“When we first started out, the rationale behind having all of the local offices was to be the smart money on the ground, to be viewed as the credible local player. As our deals have become larger – we’re still doing mid-size deals, but what we call ‘mid- to upper-mid’ – a lot of the businesses are more global in their footprint,” Mussafer says.

That now enables the firm to employ its multinational strengths, he adds.

“While we have skills and resources that some of our largest brethren have, we’re applying that expertise to midsize transactions.”

When Advent closed its sixth global fund in April on approximately $10.4 billion, making it the largest midmarket fund raised to date, more than one pundit pointed out that “$10.4 billion” and “mid-market fund” seemed a bit of an oxymoron.

As testament to its track record, which Mussafer says is characterised by “not relying on one or two big deals or homerun deals to make the returns”, Advent actually had roughly double the demand of where it capped the fund.

“We consciously sized the fund so it would be consistent with our approach, our culture and the types of transactions we have been doing,” Battcock explains. “The $10.4 billion figure doesn’t require a step change in deal size; it will require some evolution upwards.”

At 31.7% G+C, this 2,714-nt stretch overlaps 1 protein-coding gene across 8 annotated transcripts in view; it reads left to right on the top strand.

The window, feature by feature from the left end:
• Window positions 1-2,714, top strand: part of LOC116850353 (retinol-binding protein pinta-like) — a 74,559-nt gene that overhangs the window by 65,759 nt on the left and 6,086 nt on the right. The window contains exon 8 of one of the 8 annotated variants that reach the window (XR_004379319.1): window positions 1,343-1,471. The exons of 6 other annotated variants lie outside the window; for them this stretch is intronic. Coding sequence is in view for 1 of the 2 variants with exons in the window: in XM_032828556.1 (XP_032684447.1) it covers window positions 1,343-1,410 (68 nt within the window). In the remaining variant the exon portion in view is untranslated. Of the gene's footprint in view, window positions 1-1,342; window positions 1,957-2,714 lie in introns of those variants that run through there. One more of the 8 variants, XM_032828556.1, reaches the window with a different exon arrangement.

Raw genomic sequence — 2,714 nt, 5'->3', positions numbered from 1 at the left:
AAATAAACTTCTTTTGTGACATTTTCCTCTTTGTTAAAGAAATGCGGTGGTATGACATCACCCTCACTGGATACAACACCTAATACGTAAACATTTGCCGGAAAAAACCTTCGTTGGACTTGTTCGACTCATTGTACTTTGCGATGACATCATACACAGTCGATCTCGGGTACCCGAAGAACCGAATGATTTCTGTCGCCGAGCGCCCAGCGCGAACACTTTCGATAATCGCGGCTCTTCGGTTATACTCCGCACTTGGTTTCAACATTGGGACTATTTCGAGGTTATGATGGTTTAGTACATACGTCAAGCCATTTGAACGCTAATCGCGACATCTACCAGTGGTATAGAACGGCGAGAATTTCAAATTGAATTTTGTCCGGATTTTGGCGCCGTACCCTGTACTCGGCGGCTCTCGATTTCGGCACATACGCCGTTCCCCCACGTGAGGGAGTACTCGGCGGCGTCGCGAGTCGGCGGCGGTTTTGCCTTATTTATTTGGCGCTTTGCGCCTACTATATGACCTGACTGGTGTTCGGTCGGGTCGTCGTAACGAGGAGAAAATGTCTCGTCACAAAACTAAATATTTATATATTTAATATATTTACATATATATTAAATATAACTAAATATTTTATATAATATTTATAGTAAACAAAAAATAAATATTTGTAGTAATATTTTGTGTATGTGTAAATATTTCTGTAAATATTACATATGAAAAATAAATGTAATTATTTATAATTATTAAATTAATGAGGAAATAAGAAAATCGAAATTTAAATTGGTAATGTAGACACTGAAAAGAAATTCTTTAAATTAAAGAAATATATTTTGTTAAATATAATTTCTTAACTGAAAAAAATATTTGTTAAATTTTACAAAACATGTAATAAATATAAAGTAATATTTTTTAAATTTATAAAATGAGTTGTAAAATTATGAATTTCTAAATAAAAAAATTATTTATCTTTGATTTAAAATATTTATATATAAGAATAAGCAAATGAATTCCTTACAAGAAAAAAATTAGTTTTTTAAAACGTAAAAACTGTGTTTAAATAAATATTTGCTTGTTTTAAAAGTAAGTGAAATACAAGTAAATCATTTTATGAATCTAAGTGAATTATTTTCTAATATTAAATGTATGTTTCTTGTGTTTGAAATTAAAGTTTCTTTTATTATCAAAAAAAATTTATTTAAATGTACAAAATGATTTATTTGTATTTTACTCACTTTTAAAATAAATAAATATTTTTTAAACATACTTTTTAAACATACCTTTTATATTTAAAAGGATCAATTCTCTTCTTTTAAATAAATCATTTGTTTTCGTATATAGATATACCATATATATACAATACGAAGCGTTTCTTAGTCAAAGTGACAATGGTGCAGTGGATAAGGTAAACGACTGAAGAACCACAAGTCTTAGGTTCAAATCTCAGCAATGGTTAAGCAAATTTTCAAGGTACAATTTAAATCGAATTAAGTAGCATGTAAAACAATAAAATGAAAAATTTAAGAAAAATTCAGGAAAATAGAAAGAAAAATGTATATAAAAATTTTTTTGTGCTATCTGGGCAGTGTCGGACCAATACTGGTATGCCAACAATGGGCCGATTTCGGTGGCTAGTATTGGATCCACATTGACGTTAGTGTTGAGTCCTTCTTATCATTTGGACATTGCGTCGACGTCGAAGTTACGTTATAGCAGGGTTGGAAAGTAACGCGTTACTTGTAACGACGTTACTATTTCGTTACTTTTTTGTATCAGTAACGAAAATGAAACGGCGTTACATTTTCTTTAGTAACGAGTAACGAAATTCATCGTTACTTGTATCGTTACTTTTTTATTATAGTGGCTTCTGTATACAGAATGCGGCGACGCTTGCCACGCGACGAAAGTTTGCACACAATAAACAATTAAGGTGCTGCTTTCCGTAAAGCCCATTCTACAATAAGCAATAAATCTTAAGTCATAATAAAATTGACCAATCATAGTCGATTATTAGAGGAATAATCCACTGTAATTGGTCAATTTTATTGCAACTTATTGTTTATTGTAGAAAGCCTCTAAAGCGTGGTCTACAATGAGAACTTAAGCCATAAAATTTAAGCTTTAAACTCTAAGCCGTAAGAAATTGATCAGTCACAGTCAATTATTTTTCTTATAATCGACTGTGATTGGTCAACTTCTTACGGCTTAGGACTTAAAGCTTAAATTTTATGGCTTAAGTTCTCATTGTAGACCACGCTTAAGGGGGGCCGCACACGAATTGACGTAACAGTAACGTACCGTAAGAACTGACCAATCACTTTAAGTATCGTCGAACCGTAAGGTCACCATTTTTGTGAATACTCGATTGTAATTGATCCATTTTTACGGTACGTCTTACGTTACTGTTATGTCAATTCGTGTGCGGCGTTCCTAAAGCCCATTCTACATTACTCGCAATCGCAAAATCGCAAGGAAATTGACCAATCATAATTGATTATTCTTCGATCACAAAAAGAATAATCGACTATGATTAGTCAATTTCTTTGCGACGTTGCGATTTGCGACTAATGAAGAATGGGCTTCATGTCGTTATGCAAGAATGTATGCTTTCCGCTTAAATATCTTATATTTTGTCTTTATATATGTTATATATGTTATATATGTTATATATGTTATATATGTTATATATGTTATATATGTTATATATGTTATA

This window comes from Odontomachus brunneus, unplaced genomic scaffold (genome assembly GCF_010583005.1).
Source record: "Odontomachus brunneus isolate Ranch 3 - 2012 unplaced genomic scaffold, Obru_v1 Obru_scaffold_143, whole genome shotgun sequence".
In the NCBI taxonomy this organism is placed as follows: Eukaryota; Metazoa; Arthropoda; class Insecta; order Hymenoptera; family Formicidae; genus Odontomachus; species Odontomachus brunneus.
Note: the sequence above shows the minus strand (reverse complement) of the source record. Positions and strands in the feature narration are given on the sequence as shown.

1984 1996 2005
Spins out of TA Associates Raises first Latin American private Raises ACEE III ( 330m)
equity fund – LAPEF ($230m) Raises GPE V ( 2.5bn / $3.3bn)
1987 Opens Buenos Aires and Mexico City Raises LAPEF III ($375m)
Raises first major institutional fund – offices
International Network Fund ($225m) 2006
1997 Opens Amsterdam office
1989 Raises GPE III ($1.2bn)
Raises European Special Situations Opens Paris and São Paulo offices 2007
Fund ($231m) Opens Prague office
Opens London office 1998 Raises LAPEF IV ($1.3bn)
Raises ACEE II ($182m) Opens Kiev office
1991 Opens Warsaw office
Opens Frankfurt and Milan offices 2008
2000 Raises GPE VI ( 6.6bn / $10.4bn)
1994 Opens Bucharest office Raises ACEE IV ( 1bn)
Raises Global Private Equity (GPE) II Raises first Japan private equity fund
($415m) 2001 – JPEF (¥60bn)
Merges with Trinity Capital Partners Raises GPE IV ($1.9bn)
(UK) Opens Tokyo office
Raises first Central & Eastern
European private equity fund – ACEE 2002
($58m) Raises LAPEF II ($265m)
Opens Madrid office